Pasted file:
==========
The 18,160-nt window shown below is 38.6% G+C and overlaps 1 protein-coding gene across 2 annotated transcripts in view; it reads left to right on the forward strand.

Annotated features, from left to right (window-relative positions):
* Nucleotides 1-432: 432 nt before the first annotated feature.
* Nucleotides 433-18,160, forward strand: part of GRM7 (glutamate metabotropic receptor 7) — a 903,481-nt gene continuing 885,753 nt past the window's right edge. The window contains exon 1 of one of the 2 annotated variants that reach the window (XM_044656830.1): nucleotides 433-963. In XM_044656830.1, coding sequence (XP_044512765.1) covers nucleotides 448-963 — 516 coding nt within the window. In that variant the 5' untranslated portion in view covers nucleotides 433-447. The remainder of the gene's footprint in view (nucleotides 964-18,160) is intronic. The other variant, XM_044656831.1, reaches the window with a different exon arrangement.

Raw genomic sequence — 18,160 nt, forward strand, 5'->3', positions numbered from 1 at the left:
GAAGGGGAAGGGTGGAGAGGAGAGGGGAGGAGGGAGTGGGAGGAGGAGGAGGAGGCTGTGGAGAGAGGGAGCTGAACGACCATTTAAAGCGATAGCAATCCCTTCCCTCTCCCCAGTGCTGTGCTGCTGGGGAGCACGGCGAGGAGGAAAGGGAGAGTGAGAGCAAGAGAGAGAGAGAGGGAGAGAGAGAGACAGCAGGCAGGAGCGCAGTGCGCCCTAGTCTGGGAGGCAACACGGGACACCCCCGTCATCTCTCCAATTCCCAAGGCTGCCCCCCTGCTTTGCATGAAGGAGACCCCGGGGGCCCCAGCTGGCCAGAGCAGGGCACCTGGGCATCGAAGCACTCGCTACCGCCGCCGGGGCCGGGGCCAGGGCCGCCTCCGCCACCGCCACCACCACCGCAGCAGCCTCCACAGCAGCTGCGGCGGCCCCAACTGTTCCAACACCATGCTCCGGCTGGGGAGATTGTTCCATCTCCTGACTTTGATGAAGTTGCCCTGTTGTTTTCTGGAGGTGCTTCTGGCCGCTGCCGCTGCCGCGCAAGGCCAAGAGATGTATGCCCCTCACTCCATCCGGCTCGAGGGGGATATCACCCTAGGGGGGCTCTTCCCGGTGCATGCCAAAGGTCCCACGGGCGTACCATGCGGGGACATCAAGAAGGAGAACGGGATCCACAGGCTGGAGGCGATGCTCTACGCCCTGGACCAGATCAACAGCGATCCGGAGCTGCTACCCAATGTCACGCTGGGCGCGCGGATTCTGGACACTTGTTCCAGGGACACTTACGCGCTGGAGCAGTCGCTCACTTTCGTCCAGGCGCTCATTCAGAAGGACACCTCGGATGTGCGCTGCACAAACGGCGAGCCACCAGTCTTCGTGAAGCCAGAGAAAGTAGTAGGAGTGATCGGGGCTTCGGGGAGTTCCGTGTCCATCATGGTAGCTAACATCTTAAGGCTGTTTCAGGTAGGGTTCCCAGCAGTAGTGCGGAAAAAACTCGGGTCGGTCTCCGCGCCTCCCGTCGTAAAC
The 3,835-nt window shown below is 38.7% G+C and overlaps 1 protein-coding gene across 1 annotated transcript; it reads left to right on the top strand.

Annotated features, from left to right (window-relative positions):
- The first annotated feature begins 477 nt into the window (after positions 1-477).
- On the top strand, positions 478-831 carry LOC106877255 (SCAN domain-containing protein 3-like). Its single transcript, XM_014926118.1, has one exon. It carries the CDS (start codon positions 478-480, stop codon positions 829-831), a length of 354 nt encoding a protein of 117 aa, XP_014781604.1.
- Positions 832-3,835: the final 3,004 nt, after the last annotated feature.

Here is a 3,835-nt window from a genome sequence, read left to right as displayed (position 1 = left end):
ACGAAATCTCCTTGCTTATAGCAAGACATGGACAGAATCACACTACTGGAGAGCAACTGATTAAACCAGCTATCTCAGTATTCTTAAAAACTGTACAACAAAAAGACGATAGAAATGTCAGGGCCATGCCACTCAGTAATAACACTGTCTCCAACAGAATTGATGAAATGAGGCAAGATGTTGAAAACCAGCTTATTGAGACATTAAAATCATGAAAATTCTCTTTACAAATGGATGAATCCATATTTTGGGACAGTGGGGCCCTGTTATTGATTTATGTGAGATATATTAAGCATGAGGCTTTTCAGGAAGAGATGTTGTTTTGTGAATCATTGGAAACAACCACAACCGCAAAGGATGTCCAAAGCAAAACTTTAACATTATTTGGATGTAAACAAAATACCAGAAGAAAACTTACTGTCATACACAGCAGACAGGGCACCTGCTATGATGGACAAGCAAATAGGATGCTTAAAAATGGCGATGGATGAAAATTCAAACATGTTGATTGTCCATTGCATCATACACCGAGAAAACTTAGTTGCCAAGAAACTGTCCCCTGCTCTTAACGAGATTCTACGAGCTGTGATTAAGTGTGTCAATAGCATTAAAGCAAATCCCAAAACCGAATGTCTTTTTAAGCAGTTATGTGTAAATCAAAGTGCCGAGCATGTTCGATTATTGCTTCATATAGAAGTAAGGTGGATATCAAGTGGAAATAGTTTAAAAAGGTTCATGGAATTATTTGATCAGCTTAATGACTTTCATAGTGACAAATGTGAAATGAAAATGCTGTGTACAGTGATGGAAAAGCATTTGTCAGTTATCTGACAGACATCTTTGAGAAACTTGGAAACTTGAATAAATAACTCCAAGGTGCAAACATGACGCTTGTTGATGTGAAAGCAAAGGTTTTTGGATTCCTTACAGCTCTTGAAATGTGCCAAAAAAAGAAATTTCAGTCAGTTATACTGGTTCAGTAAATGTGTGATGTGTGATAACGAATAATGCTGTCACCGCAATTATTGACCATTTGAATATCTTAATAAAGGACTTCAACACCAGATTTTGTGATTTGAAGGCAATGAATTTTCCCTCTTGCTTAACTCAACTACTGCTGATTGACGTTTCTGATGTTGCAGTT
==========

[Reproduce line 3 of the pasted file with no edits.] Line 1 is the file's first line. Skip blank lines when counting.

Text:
* Nucleotides 1-432: 432 nt before the first annotated feature.